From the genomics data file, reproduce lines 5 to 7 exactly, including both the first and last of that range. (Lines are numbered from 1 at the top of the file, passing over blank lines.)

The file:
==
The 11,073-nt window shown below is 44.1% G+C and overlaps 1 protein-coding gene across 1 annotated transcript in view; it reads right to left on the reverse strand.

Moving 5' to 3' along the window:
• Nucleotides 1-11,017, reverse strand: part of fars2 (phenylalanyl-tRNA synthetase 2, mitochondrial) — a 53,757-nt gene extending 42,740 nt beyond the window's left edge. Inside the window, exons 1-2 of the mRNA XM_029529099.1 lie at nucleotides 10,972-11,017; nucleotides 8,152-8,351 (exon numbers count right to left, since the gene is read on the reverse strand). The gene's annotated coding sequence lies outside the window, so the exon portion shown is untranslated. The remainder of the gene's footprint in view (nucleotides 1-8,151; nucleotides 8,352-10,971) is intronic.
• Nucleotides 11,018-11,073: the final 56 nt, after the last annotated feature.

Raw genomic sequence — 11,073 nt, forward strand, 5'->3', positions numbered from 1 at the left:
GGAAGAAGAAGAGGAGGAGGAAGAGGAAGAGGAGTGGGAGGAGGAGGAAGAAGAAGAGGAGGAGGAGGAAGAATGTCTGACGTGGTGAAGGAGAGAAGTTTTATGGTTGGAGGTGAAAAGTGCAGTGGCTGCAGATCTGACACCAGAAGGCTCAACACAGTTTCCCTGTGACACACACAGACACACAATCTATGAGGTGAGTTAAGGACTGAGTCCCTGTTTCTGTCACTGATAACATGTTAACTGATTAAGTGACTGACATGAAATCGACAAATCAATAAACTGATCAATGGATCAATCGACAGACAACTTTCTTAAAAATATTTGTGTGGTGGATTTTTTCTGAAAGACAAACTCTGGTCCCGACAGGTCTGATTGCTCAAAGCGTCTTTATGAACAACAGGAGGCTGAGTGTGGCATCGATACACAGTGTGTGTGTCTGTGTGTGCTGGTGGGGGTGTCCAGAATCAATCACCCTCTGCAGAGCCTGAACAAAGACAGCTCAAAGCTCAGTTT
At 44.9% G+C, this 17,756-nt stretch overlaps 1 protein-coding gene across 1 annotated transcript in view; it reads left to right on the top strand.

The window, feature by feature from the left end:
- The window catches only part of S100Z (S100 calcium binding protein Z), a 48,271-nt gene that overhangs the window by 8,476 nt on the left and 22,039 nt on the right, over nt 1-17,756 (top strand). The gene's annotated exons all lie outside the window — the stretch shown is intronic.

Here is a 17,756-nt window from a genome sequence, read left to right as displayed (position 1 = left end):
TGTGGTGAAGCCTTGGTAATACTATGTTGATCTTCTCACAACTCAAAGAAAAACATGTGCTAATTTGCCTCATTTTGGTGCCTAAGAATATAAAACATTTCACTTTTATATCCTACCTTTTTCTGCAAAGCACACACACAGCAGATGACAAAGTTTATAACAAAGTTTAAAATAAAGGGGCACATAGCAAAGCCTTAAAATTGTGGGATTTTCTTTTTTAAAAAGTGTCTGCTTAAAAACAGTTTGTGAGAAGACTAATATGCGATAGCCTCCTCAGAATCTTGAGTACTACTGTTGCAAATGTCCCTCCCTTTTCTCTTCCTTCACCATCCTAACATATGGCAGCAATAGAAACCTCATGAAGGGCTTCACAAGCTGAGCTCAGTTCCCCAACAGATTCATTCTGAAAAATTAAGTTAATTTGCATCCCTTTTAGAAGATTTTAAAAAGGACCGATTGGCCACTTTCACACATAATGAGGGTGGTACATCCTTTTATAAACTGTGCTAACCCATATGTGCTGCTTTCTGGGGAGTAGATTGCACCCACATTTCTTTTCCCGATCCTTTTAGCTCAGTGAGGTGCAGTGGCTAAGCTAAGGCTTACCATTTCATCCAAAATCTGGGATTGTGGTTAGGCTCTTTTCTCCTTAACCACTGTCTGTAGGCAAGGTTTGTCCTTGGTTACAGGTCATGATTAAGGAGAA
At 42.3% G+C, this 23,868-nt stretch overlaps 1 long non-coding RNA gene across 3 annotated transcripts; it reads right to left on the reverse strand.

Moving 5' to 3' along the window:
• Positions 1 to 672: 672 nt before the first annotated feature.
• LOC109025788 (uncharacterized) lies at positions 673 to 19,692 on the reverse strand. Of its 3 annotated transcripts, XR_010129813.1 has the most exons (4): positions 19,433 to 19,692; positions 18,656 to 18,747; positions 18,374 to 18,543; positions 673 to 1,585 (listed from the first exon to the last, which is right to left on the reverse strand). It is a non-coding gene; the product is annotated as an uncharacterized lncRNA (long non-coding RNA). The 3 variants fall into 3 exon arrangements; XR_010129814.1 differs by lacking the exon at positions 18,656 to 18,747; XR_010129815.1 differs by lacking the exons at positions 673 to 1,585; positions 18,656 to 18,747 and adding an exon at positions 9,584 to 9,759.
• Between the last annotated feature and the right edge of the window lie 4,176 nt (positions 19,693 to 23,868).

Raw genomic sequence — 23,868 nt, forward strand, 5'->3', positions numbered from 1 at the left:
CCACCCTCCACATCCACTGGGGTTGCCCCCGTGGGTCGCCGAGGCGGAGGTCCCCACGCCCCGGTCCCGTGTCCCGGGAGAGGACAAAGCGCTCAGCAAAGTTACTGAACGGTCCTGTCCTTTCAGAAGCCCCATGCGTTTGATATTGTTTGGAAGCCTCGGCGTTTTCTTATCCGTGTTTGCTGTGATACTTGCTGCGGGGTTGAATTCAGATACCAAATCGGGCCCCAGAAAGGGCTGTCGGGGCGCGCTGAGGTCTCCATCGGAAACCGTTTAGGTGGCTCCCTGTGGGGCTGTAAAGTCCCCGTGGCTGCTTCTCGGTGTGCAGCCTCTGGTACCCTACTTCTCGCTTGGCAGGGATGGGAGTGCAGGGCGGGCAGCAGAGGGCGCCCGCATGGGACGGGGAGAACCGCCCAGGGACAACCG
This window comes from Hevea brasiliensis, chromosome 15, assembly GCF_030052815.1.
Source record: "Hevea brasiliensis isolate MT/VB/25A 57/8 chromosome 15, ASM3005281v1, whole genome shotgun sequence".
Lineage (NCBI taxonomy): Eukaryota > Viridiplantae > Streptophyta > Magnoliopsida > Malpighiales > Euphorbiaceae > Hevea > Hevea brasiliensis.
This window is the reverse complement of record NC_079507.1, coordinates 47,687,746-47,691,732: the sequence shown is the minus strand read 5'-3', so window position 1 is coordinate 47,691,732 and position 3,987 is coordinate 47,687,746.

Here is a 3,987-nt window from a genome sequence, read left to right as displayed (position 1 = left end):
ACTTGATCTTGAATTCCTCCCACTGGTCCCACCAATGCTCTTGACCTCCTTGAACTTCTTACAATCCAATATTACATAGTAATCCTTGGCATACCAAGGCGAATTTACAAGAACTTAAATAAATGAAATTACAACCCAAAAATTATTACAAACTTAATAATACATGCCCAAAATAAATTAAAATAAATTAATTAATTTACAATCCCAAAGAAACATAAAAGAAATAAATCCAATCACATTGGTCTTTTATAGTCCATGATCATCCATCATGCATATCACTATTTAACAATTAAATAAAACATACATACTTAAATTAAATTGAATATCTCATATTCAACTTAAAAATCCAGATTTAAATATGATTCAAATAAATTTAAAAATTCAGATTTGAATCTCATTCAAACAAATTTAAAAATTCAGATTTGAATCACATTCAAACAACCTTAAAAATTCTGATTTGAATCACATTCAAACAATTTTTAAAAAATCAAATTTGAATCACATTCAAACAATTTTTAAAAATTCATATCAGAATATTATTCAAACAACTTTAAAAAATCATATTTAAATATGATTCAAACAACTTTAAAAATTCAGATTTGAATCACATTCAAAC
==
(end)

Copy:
Raw genomic sequence — 11,073 nt, forward strand, 5'->3', positions numbered from 1 at the left:
GGAAGAAGAAGAGGAGGAGGAAGAGGAAGAGGAGTGGGAGGAGGAGGAAGAAGAAGAGGAGGAGGAGGAAGAATGTCTGACGTGGTGAAGGAGAGAAGTTTTATGGTTGGAGGTGAAAAGTGCAGTGGCTGCAGATCTGACACCAGAAGGCTCAACACAGTTTCCCTGTGACACACACAGACACACAATCTATGAGGTGAGTTAAGGACTGAGTCCCTGTTTCTGTCACTGATAACATGTTAACTGATTAAGTGACTGACATGAAATCGACAAATCAATAAACTGATCAATGGATCAATCGACAGACAACTTTCTTAAAAATATTTGTGTGGTGGATTTTTTCTGAAAGACAAACTCTGGTCCCGACAGGTCTGATTGCTCAAAGCGTCTTTATGAACAACAGGAGGCTGAGTGTGGCATCGATACACAGTGTGTGTGTCTGTGTGTGCTGGTGGGGGTGTCCAGAATCAATCACCCTCTGCAGAGCCTGAACAAAGACAGCTCAAAGCTCAGTTT
At 44.9% G+C, this 17,756-nt stretch overlaps 1 protein-coding gene across 1 annotated transcript in view; it reads left to right on the top strand.